Prof Daniel Prieto-Alhambra has published extensively in the field of pharmaco-epidemiology, and is recognised internationally as an authority on use of routine data for pharmaco- and device epidemiology and related methods.

Dr Victoria Strauss is a Senior Statistician. She has extensive expertise in the use, validation and development of statistical methods, both for the analysis of routinely collected data as well as in randomized clinical trial settings.

Dr Sara Khalid leads machine learning and Big Data analytics at Prof Prieto-Alhambra’s group. She has an Oxford DPhil in Engineering Science, and has an excellent track record and experience in the use of big data methods including machine learning algorithms.

Current DPhil Students within the pharmaco-epidemiology research group: 5

Training


Training will be provided in relevant related research methodology, including the handling and analysis of large datasets, and advanced statistical techniques. Attendance at formal training courses will be encouraged, and will include the "Real world epidemiology Oxford summer school" directed by Prof Prieto-Alhambra, and the pre-conference course/s offered by the International Society of Pharmaco-epidemiology, amongst others.

A core curriculum of lectures organized departmentally will be taken in the first term to provide a solid foundation in a broad range of subjects including epidemiology, health economics, and data analysis.

How to apply


We are delighted to offer the successful candidate a 3-year studentship including EU/home tuition and college fees and a stipend of £20,000 (tax free) per annum for 3 years.

The department accepts applications throughout the year but it is recommended that, in the first instance, you contact the relevant supervisors or the Graduate Studies Officer, Sam Burnell ([Email Address Removed]), who will be able to advise you of the essential requirements.

Interested applicants should have or expect to obtain a first or upper second class BSc degree or equivalent, and will also need to provide evidence of English language competence. The application guide and form are found online and the DPhil will commence in October 2019.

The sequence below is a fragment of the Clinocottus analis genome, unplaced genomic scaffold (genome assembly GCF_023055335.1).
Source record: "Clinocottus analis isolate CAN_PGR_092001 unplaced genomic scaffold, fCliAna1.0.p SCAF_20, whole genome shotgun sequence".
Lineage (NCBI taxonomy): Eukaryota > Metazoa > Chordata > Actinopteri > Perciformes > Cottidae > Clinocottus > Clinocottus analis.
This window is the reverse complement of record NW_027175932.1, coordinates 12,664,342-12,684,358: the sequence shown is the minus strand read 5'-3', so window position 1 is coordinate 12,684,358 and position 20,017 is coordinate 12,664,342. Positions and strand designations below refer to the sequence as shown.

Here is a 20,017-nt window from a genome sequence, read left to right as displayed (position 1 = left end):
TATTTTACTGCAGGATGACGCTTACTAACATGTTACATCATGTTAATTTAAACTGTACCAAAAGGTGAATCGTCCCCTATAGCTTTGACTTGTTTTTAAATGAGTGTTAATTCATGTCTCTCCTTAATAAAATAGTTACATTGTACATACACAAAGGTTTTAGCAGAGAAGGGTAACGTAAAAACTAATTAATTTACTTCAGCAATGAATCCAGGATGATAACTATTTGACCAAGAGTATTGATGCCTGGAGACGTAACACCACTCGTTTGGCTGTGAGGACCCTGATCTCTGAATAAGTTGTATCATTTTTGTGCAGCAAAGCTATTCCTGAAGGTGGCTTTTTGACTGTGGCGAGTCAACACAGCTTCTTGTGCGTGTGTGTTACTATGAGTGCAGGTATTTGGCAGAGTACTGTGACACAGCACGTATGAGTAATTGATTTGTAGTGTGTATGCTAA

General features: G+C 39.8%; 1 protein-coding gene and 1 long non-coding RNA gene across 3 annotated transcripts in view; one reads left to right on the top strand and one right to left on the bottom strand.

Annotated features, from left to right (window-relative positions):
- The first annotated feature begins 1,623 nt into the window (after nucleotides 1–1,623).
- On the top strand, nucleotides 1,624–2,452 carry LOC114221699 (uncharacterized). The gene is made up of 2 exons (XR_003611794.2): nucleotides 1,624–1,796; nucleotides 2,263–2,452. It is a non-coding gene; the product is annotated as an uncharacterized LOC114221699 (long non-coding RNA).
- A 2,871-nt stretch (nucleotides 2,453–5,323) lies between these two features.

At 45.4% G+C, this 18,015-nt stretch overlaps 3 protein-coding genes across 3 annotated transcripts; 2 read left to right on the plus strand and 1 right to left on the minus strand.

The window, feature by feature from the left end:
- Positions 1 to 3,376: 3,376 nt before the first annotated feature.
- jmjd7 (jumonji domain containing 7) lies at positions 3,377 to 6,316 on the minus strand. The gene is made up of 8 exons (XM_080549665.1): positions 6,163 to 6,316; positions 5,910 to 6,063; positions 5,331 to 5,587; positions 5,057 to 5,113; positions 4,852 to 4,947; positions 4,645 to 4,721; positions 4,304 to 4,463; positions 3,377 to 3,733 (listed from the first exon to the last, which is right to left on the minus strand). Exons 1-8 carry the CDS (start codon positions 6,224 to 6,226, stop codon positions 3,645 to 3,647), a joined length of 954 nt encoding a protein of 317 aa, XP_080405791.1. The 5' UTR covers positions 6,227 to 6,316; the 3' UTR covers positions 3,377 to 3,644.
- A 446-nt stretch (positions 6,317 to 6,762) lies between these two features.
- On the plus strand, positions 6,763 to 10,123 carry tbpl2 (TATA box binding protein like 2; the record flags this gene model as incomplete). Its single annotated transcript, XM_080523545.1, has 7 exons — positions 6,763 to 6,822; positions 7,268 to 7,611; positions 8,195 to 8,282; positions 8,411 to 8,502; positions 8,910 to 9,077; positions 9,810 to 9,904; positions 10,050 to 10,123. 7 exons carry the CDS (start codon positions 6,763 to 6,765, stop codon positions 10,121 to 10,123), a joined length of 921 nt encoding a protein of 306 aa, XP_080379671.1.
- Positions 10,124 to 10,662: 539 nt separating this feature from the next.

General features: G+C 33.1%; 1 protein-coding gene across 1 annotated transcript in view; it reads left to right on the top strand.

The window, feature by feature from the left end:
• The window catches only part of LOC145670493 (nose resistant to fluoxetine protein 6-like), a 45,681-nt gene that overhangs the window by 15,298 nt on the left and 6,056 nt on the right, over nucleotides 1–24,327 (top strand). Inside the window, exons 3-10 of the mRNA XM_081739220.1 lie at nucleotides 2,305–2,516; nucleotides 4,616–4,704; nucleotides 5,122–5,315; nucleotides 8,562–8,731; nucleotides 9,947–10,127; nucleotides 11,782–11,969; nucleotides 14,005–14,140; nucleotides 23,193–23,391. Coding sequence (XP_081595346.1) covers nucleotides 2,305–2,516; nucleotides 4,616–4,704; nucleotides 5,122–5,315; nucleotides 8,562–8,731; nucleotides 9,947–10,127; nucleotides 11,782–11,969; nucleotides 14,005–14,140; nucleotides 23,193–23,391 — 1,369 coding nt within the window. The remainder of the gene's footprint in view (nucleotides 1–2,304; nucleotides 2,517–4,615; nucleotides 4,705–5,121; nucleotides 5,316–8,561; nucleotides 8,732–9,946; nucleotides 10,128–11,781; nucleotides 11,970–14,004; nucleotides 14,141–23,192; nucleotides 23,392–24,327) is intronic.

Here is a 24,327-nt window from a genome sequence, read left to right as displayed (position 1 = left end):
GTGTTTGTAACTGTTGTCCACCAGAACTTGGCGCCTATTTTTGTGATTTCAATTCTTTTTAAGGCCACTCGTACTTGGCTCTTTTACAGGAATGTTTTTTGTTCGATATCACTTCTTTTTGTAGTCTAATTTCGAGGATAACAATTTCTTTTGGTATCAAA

For further information, please visit http://www.ox.ac.uk/admissions/graduate/applying-to-oxford and/or contact Prof Prieto-Alhambra ([Email Address Removed])

References

- Sample size and power considerations for ordinary least squares interrupted time series analysis: a simulation study. Hawley S, et al. Clin Epidemiol. 2019 Feb 25;11:197-205. Link to full text - https://www.dovepress.com/sample-size-and-power-considerations-for-ordinary-least-squares-interr-peer-reviewed-article-CLEP

- The impact of different strategies to handle missing data on both precision and bias in a drug safety study: a multidatabase multinational population-based cohort study. Martín-Merino E, et al. Clin Epidemiol. 2018 Jun 5;10:643-654. Link to full text - https://www.dovepress.com/the-impact-of-different-strategies-to-handle-missing-data-on-both-prec-peer-reviewed-article-CLEP

- Methodological comparison of marginal structural model, time-varying Cox regression, and propensity score methods: the example of antidepressant use and the risk of hip fracture. Ali MS, et al. Pharmacoepidemiol Drug Saf. 2016 Mar;25 Suppl 1:114-21. Link to full text - https://onlinelibrary.wiley.com/doi/epdf/10.1002/pds.3864